You may find yourself wondering what the difference is with ales vs lagers. Perhaps you’ve wondered why ales are favoured by the senior vs lager by those younger amongst us.
Any ale drinker will tell you they’re brewed for flavour. The colder temperature of a lager detracts from flavour, which is why they’re not as easy to drink when warm.
There’s a wide range of ales and lagers produced in Australia. Many more so now with ever increasing numbers of craft breweries.
Here’s a rundown on ales and lagers:
An ale is characterised by the yeast used during fermenting. The yeast gathers at the top of the fermenting vessel, often at a higher temperature to yeasts used in lager.
Some of the categories of ale are as follows:
- Pale Ale – a hoppy ale, clear in colour (usually golden or copper).
- XPA (eXtra Pale Ale) – a stronger alternative to a pale ale, brewed with more hops.
- IPA (India Pale Ale) – stronger than a pale ale and XPA (from 5.6% to 7.9%), with the India reference hailing back to when the brew was shipped to India during the colonial era.
- NEIPA (New England IPAs) – A spin off of the old school IPA, offering significantly more fruity hops and often a more tropical flavour. Compared to other IPAs the New England IPAs tend to be more cloudy.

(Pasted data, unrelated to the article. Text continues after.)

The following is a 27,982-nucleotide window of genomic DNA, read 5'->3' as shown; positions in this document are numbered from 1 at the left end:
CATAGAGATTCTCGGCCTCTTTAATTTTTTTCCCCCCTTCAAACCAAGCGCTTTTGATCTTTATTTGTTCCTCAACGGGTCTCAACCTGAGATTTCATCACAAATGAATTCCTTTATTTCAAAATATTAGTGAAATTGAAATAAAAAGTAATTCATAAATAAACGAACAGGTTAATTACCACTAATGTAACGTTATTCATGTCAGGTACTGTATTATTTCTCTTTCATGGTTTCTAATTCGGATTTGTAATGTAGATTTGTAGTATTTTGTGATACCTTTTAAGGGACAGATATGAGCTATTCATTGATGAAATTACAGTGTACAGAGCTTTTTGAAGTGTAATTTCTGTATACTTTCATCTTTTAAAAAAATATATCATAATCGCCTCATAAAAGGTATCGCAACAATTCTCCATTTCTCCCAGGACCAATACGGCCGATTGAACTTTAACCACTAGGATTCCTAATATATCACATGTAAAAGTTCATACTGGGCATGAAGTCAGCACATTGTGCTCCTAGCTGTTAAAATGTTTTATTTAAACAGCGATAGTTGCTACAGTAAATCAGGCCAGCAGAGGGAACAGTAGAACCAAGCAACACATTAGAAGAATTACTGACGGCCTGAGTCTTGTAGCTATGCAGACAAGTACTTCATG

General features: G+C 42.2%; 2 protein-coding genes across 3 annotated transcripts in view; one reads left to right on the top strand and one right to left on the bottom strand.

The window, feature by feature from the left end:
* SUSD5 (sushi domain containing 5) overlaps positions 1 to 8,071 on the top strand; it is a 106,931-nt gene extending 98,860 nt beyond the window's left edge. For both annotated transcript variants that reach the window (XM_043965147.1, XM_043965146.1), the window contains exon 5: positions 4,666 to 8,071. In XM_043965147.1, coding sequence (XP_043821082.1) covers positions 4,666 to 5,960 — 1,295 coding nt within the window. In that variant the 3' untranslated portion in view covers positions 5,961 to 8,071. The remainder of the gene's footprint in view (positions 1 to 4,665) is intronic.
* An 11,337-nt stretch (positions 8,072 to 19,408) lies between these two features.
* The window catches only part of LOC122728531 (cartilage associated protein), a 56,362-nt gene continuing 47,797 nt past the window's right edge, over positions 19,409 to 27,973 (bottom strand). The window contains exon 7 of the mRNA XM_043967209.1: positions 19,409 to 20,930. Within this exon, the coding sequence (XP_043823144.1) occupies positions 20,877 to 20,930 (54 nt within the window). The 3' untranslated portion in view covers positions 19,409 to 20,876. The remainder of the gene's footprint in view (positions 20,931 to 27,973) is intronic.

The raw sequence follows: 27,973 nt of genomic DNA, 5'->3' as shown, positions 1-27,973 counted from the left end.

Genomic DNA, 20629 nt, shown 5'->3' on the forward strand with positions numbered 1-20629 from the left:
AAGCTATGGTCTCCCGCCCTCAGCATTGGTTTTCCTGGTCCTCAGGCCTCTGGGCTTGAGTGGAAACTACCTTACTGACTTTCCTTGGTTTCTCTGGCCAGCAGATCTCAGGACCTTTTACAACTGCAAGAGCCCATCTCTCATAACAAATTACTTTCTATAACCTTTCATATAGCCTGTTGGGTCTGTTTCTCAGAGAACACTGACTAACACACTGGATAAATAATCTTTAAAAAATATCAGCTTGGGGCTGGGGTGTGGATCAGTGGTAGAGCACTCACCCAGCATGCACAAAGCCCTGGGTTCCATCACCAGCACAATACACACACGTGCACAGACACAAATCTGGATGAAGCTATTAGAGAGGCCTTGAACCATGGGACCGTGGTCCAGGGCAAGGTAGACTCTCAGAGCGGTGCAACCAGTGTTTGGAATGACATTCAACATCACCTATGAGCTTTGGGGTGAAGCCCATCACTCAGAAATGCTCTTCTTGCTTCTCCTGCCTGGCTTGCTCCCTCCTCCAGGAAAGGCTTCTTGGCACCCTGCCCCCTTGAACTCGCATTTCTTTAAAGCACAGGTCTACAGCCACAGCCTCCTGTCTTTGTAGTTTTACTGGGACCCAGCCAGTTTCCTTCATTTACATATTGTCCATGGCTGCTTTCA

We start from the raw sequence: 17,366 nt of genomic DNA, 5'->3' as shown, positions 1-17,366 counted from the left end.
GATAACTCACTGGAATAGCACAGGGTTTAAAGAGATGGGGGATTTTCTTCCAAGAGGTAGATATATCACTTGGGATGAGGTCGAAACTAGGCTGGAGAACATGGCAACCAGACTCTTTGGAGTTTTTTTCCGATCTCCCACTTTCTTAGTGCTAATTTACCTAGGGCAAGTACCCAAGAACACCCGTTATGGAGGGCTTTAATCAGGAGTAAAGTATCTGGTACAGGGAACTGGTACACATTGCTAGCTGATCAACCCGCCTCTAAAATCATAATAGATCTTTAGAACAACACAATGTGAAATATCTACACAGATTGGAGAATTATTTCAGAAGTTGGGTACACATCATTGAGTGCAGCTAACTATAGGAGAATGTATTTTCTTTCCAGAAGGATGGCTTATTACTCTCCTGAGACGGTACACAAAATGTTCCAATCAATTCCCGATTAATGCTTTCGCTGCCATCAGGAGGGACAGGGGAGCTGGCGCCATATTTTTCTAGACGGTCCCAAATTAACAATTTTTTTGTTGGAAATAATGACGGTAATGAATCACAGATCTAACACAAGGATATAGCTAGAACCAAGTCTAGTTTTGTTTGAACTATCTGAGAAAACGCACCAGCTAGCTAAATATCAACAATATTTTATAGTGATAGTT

- Brown Ale – stemming from Northern England (some may’ve heard of Newcastle Brown Ale, or Newky Brown), this is a classic malty lightly hopped ale.
- Stout – a very dark, almost black ale favoured by the Irish (Guinness being a prominent example). Stout’s are made from roasted barley, with flavours of malt and caramel.
- Porter – similar in nature from a stout, but brewed with unroasted barley.
Lagers are often served colder than ales, although there are a few exceptions to the rule. Hailing originally from southern Germany, and a favourite at Oktoberfest, lagers are fermented at a lower temperature.
A few styles of lager:
- Pilsner – a common style of lager, being crisp, dry, and easy to drink. Pilsner’s are brewed with a moderate amount of hops.
- Bock – maltier than a pilsner and often higher in alcohol, the Bock is medium bodied.
- Doppelbock (or “double”) – a stronger rendition of the Bock, often with an alcohol percentage between 7% and 12%, with roots traced back to Munich.
- Trippelbock (or “triple”) – little explanation is needed for this one, it’s the next step up from doppelbock.
- Dunkel – in a similar vein to a stout ale, the dunkel is a dark style of lager with a malty taste.